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Patent Overreaction Follows Samsung Verdict


The jury verdict that Samsung violated Apple patents isn't the end of the smartphone world as we know it.


Samsung and others say they and other handset makers are simply building on and refining concepts that have been around for years, if not decades. That sounds pretty disingenuous. But smartphone design, at least at this stage, is like the fashion industry. For every real trendsetter there are a hundred copycats doing the same thing in another shade or fabric, a more luxurious version or a cheaper knockoff.

If so, it's harder to judge the real impact on Samsung sales. Does it help or hurt to be seen as an Apple copycat? Consumers might insist on buying "the real thing." Or, they might think it's pretty smart to buy a phone that's just as good but less expensive.

The impact on other device makers is tougher to call. Some suggest that they'll all go into a dither trying to find alternatives to "pinch and zoom" and other basic functions that won't get them sued. Or, they might just cough up the $5 per device to Apple for the rights and call it a day.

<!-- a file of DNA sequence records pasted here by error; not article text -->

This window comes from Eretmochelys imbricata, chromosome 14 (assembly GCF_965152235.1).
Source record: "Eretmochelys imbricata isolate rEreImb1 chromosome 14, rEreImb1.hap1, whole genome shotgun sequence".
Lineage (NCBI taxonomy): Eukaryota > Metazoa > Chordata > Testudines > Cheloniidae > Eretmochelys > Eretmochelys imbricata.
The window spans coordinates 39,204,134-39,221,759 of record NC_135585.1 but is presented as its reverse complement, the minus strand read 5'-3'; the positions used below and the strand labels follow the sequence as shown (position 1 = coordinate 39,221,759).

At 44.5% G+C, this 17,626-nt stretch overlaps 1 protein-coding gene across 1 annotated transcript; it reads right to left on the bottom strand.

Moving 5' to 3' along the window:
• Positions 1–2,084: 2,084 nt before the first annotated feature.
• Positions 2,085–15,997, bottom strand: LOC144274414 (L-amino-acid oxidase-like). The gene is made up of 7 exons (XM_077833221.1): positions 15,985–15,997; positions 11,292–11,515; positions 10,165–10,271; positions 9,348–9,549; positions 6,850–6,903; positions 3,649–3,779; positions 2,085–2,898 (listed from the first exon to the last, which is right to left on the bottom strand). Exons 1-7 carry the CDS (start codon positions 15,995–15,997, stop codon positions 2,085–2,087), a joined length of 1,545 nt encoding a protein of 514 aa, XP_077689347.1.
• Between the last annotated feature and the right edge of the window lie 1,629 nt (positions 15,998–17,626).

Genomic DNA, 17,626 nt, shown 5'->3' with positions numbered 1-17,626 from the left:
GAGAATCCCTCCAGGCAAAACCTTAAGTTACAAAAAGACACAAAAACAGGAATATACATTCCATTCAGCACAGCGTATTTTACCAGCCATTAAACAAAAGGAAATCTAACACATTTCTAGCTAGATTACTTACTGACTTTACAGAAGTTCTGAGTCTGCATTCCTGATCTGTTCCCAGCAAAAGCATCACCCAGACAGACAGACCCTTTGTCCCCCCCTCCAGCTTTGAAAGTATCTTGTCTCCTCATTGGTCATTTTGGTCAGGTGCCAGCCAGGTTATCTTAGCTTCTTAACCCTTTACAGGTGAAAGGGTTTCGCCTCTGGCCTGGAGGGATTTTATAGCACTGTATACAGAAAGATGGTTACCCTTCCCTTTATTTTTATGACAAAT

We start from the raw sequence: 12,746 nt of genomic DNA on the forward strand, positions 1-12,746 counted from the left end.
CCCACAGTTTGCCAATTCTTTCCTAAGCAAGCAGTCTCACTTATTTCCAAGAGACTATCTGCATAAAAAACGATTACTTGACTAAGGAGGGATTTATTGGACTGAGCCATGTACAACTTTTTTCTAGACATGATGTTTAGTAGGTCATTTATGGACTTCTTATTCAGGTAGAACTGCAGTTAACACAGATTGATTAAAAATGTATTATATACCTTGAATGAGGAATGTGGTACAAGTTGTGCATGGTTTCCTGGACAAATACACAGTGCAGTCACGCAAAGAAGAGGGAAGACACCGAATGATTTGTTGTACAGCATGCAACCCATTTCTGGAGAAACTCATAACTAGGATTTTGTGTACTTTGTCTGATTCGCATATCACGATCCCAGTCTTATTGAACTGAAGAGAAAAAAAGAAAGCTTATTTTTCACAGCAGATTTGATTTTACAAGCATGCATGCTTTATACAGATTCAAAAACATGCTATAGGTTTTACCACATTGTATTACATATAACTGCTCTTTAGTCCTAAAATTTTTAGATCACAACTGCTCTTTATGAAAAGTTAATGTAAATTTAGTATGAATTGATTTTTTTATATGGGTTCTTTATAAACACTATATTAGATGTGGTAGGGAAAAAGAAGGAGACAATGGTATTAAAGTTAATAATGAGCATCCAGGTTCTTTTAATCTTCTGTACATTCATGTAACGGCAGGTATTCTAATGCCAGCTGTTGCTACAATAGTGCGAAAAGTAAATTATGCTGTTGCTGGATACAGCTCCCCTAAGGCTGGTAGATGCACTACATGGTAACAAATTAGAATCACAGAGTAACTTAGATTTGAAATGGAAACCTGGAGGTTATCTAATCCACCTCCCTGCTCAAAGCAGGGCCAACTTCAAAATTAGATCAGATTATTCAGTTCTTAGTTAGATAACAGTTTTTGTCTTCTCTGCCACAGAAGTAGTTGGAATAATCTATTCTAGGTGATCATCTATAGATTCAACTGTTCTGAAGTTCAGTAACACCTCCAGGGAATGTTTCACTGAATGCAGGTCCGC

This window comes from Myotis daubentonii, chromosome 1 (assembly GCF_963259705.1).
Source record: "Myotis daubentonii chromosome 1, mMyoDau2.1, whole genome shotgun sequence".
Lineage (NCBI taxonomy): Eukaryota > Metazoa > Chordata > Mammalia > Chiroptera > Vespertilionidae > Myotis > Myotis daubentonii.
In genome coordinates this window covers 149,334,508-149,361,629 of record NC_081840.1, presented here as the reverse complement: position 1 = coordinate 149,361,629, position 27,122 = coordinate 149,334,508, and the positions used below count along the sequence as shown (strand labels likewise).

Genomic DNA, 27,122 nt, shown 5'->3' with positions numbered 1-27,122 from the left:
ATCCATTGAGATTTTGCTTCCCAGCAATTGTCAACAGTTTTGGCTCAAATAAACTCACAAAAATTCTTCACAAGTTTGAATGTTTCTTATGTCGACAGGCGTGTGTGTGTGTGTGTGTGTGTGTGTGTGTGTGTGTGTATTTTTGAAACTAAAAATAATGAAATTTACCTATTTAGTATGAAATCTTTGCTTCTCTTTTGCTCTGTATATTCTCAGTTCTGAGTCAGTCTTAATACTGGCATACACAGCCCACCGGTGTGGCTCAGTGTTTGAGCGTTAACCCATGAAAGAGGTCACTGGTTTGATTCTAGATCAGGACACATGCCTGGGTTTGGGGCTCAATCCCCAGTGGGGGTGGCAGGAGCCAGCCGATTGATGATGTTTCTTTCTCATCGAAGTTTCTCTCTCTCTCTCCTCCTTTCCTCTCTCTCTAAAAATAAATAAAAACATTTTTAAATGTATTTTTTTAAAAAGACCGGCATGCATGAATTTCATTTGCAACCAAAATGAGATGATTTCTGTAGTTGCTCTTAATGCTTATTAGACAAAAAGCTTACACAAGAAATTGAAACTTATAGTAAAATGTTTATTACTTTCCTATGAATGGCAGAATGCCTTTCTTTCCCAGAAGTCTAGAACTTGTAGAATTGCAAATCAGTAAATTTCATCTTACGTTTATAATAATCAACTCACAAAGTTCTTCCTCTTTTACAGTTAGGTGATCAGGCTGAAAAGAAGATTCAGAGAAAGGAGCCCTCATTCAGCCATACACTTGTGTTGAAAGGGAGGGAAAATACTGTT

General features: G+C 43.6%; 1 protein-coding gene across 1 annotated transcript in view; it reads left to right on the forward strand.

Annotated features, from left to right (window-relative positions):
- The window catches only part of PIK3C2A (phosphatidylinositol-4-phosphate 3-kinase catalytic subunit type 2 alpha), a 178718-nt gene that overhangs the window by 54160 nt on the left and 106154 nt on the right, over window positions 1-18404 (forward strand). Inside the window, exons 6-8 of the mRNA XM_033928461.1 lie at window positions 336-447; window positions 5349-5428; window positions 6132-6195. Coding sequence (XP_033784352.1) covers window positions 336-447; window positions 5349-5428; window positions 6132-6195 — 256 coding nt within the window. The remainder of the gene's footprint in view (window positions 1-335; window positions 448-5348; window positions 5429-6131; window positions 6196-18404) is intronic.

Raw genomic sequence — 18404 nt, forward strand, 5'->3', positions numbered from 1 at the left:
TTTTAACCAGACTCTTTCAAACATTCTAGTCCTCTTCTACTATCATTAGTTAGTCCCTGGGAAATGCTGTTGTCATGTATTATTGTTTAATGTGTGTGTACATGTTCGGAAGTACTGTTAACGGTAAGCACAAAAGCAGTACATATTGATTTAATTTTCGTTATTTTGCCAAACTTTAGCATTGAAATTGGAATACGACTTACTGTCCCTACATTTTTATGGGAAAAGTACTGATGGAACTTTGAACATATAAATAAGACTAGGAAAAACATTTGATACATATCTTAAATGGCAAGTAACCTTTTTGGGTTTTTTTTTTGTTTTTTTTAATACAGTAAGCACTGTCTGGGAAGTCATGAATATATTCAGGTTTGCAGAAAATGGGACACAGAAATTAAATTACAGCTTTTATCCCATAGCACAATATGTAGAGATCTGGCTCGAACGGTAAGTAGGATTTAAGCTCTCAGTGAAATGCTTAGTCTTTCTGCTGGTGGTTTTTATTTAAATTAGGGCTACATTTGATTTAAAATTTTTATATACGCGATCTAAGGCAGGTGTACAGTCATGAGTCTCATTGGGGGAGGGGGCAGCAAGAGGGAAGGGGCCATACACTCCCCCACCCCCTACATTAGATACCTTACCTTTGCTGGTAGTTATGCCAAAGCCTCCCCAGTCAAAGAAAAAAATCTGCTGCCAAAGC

You'd think they'd be dancing in the streets at Microsoft headquarters, since the verdict came just as the company is about to launch a serious push for smartphone share with a revamped mobile version of its own operating system, Windows 8. And you'd be right. Bill Cox, marketing director for the company's phone division, tweeted on Monday: "Windows Phone is looking gooooood right now!"

Same goes for Nokia (NOK), which was up more than 5% yesterday, evidently because it has bet the farm on Windows 8 instead of Android.

More sober analysis suggests that the Apple court victory could be only "marginally beneficial" for Microsoft.

And that makes sense. It's not like the patent police are going to come to our doors and pry the Samsung phones out of our cold dead hands. Are they?
Position in MSFT.
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